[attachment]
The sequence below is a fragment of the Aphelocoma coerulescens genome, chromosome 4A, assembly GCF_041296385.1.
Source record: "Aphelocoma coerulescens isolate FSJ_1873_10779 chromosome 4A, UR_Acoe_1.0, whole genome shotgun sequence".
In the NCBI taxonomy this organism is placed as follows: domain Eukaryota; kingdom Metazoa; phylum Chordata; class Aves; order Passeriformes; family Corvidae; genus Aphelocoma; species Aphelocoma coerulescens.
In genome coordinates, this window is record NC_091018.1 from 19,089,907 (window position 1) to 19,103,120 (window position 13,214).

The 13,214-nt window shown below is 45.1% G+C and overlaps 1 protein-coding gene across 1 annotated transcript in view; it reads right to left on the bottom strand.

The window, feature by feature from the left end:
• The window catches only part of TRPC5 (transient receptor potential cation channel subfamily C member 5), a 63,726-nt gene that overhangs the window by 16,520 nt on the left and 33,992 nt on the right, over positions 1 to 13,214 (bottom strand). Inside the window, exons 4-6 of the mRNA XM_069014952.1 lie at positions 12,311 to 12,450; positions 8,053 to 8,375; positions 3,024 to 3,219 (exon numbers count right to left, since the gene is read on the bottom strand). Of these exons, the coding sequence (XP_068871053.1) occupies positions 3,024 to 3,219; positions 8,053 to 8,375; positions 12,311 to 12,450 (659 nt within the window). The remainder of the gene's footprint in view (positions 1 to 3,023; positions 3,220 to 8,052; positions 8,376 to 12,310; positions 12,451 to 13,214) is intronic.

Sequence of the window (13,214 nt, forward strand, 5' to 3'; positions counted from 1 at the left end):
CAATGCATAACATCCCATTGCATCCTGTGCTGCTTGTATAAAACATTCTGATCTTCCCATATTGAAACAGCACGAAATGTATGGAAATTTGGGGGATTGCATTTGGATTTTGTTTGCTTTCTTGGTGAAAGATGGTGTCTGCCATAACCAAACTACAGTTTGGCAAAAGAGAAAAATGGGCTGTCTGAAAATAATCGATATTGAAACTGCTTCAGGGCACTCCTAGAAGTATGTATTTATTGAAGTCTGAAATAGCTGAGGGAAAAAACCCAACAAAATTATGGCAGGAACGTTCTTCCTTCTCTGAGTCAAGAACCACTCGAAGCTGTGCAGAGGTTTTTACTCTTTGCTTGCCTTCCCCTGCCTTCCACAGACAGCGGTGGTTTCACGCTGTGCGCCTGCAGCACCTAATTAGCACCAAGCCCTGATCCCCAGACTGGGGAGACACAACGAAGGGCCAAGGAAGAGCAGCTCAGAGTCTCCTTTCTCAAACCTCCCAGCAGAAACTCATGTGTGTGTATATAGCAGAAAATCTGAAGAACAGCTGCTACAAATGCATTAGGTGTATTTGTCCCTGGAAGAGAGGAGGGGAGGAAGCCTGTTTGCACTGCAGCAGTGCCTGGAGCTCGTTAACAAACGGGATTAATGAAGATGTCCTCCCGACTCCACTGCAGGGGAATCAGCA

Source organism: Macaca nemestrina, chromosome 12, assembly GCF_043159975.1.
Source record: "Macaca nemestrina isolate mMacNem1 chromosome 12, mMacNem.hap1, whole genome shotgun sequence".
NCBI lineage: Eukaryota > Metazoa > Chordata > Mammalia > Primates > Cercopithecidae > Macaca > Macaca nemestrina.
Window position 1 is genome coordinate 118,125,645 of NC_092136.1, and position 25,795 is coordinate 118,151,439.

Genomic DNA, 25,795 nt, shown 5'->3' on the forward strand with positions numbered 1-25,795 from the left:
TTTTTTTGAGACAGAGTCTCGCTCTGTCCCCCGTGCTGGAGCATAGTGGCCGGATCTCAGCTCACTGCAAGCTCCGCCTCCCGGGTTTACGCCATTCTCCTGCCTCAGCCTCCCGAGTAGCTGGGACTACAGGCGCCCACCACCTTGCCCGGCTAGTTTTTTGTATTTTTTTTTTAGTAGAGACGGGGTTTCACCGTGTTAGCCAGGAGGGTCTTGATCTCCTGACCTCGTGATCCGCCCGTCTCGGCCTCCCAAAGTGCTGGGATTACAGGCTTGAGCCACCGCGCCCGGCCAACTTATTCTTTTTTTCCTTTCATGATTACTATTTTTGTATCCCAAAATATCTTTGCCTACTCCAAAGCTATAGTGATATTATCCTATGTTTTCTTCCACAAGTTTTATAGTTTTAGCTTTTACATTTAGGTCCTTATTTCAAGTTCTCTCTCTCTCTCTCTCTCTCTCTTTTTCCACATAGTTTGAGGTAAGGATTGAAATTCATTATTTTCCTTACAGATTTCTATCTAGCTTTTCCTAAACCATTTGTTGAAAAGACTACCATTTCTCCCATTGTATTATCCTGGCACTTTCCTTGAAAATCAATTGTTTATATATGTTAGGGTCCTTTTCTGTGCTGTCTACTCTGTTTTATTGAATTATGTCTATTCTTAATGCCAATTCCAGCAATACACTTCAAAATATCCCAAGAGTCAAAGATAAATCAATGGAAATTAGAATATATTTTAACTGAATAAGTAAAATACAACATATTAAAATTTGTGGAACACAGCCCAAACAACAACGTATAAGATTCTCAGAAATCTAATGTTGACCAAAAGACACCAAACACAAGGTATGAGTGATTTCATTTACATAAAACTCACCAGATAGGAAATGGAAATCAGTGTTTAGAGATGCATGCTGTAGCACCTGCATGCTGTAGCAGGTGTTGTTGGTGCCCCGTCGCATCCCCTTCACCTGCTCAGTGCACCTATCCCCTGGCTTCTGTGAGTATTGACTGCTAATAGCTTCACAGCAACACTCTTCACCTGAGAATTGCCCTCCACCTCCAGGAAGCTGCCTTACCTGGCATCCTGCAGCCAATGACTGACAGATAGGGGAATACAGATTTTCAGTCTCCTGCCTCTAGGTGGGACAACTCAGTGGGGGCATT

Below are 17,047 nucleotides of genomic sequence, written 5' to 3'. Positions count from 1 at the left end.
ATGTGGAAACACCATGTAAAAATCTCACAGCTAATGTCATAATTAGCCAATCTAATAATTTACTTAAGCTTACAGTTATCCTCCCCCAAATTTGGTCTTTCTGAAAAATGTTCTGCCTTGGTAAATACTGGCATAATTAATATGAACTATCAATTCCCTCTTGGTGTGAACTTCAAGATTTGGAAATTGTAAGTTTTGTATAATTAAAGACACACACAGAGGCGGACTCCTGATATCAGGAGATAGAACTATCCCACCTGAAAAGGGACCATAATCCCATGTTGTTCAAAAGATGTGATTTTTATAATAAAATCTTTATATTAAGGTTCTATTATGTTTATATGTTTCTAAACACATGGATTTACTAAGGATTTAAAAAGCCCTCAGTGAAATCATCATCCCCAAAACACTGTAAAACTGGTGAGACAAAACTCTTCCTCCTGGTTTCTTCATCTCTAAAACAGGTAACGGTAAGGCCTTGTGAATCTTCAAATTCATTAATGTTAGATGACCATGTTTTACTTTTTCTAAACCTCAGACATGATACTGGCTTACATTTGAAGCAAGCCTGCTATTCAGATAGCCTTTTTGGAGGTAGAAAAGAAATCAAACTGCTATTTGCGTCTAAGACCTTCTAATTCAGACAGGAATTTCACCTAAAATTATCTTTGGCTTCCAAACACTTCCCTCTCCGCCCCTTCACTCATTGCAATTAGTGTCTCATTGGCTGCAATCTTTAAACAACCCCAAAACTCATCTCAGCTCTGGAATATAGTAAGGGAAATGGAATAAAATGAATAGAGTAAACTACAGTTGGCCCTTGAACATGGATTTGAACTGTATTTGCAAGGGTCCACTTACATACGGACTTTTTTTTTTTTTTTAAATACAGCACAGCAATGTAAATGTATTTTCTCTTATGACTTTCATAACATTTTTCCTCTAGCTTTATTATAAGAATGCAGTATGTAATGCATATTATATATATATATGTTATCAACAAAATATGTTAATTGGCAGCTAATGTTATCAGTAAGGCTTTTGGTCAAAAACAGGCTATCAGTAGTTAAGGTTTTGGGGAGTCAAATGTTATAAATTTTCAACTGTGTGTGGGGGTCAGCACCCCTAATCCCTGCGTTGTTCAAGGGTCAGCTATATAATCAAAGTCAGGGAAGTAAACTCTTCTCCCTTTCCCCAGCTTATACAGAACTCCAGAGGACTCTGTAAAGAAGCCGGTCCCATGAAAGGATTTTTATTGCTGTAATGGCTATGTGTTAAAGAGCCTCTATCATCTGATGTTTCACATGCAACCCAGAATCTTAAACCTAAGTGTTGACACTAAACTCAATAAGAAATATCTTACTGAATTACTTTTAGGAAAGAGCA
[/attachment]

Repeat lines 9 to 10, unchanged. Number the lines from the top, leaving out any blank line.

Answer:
CAATGCATAACATCCCATTGCATCCTGTGCTGCTTGTATAAAACATTCTGATCTTCCCATATTGAAACAGCACGAAATGTATGGAAATTTGGGGGATTGCATTTGGATTTTGTTTGCTTTCTTGGTGAAAGATGGTGTCTGCCATAACCAAACTACAGTTTGGCAAAAGAGAAAAATGGGCTGTCTGAAAATAATCGATATTGAAACTGCTTCAGGGCACTCCTAGAAGTATGTATTTATTGAAGTCTGAAATAGCTGAGGGAAAAAACCCAACAAAATTATGGCAGGAACGTTCTTCCTTCTCTGAGTCAAGAACCACTCGAAGCTGTGCAGAGGTTTTTACTCTTTGCTTGCCTTCCCCTGCCTTCCACAGACAGCGGTGGTTTCACGCTGTGCGCCTGCAGCACCTAATTAGCACCAAGCCCTGATCCCCAGACTGGGGAGACACAACGAAGGGCCAAGGAAGAGCAGCTCAGAGTCTCCTTTCTCAAACCTCCCAGCAGAAACTCATGTGTGTGTATATAGCAGAAAATCTGAAGAACAGCTGCTACAAATGCATTAGGTGTATTTGTCCCTGGAAGAGAGGAGGGGAGGAAGCCTGTTTGCACTGCAGCAGTGCCTGGAGCTCGTTAACAAACGGGATTAATGAAGATGTCCTCCCGACTCCACTGCAGGGGAATCAGCA

Source organism: Macaca nemestrina, chromosome 12, assembly GCF_043159975.1.